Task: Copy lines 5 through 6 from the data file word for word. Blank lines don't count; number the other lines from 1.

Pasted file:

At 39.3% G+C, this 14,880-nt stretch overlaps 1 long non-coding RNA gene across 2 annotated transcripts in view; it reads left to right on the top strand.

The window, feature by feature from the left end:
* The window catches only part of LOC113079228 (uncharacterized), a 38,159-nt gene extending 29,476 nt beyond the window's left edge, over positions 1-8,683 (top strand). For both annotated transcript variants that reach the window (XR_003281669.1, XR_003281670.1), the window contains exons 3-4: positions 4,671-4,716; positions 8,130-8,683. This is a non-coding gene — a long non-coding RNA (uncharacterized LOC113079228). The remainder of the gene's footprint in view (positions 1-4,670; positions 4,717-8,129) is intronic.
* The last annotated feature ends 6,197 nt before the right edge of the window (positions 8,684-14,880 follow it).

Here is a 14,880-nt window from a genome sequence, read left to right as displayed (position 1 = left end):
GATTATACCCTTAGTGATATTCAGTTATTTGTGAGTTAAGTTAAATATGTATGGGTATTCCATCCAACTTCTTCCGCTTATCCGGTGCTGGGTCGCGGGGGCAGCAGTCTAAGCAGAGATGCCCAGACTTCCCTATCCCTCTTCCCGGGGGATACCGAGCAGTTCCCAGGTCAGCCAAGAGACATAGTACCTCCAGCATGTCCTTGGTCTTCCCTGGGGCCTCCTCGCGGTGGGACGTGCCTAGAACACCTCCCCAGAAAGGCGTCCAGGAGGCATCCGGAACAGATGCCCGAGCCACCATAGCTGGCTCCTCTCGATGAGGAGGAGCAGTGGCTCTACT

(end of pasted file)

Here is a 14,880-nt window from a genome sequence, read left to right as displayed (position 1 = left end):
GATTATACCCTTAGTGATATTCAGTTATTTGTGAGTTAAGTTAAATATGTATGGGTATTCCATCCAACTTCTTCCGCTTATCCGGTGCTGGGTCGCGGGGGCAGCAGTCTAAGCAGAGATGCCCAGACTTCCCTATCCCTCTTCCCGGGGGATACCGAGCAGTTCCCAGGTCAGCCAAGAGACATAGTACCTCCAGCATGTCCTTGGTCTTCCCTGGGGCCTCCTCGCGGTGGGACGTGCCTAGAACACCTCCCCAGAAAGGCGTCCAGGAGGCATCCGGAACAGATGCCCGAGCCACCATAGCTGGCTCCTCTCGATGAGGAGGAGCAGTGGCTCTACT